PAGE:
A federal judge says the government's latest plans for making Columbia Basin dams safer for salmon look good, but a legal flaw could delay his approval.
Judge James Redden said Monday that approving the plans as they stand could make his decision vulnerable on appeal for violating federal procedural rules.
But Redden noted that sending the plans back to the government to do over could add months or more to litigation that has gone on for 15 years.
Redden made clear Monday at a hearing he called the most important in the case that he favored the administration's plans, which are opposed by environmentalists, the state of Oregon and the Nez Perce tribe.
He has rejected two previous plans, known as biological opinions or "biops."
"I really think that with a little more work, we have a biop," he told the lawyers representing the federal and state governments, environmentalists, Indian tribes, salmon fishermen, sporting equipment dealers and others.
The federal government is supported by several Northwest tribes and the state of Washington.
The suit has wide-ranging consequences in the Pacific Northwest because it balances cheap electricity from hydropower dams against the fate of species of salmon and steelhead protected by the Endangered Species Act and prized by fishermen. The dams kill fish, and changing the way they're run to help the fish cuts electrical output.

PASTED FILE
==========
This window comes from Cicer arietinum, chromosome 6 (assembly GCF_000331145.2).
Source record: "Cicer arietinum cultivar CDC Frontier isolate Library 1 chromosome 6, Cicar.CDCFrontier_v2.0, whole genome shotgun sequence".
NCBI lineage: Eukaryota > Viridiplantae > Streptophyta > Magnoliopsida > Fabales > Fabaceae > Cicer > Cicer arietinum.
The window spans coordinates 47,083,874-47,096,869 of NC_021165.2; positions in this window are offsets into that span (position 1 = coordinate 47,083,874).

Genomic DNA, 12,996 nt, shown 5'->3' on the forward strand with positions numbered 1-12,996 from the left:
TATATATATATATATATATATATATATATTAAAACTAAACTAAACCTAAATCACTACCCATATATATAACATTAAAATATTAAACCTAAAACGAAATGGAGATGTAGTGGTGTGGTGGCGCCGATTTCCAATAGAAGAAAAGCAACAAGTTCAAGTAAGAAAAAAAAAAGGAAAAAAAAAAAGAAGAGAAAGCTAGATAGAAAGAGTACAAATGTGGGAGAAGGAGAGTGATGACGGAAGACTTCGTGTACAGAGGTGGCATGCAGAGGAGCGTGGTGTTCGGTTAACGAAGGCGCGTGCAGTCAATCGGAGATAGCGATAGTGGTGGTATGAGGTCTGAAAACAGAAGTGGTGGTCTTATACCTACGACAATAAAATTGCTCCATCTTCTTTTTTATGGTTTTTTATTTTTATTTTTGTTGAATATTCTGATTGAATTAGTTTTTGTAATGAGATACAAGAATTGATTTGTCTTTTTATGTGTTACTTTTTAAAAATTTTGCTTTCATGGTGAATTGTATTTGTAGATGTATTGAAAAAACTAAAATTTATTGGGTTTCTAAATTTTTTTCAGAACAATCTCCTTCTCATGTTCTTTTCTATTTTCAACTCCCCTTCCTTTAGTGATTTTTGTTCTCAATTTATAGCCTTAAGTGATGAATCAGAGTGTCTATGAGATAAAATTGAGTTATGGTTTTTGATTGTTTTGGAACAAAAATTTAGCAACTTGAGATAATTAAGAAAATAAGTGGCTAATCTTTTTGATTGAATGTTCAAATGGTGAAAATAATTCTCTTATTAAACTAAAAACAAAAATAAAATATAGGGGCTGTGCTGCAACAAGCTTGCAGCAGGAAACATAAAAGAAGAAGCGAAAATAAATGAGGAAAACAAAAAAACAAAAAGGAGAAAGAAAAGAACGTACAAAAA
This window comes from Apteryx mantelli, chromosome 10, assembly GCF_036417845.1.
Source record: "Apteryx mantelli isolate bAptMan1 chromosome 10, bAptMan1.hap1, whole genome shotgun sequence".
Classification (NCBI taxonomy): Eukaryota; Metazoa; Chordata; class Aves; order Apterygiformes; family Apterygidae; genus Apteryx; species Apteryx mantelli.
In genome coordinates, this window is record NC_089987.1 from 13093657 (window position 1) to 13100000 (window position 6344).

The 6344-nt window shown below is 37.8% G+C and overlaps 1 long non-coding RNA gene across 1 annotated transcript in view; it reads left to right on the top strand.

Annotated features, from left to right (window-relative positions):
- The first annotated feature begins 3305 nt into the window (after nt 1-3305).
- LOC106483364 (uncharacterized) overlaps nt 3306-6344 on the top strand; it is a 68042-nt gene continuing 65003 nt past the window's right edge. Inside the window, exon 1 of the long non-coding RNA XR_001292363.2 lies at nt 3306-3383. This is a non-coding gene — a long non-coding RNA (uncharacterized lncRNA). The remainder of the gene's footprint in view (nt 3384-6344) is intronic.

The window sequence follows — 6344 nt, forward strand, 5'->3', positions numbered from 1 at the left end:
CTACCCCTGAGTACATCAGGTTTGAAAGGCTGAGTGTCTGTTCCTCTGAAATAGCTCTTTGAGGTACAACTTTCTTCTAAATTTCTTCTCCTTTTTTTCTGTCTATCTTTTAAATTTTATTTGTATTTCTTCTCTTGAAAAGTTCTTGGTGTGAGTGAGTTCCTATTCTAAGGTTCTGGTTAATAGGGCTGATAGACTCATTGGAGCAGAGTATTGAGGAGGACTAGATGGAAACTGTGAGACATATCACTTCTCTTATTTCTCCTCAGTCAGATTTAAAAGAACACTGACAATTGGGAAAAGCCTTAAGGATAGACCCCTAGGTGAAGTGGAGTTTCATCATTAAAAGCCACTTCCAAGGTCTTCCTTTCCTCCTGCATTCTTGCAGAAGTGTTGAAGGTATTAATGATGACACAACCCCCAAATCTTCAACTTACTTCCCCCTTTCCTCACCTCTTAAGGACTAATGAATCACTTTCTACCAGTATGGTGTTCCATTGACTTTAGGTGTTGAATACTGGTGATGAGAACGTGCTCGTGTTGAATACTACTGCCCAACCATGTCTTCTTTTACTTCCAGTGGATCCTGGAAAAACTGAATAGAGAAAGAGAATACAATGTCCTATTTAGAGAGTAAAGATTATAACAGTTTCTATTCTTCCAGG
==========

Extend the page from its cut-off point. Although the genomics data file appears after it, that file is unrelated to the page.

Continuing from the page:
The basic plan Redden is considering was drawn up last year by the Bush administration.
This fall the Obama administration offered additional proposals that included fallback measures if fish numbers crash and consideration of breaching dams on the lower Snake River in Washington state.
Redden said the two efforts combined "are really a good piece of work."
But in a letter to lawyers in the case this month, Redden said the rules forbid him to consider some material that comes in after an agency decision such as the 2008 plan has been made, and the Obama administration would have to make public some of the documents it considered in drawing up its proposals.
"It's not a technicality," Redden said Monday. "It's important."
He did not resolve the issue. He asked the lawyers for written briefs next month.
Redden also raised the possibility of the plans setting aside more water for fish without taking down dams.
The importance of the hearing was highlighted by the presence of Jane Lubchenco, a marine ecologist at Oregon State University before she was appointed administrator of NOAA, the federal agency that oversees marine fisheries.
After the hearing, Lubchenco said the agency was eager to begin putting fish protection plans to work and expects soon to release documents used in its proposals. "We have no problem sharing that science," she said.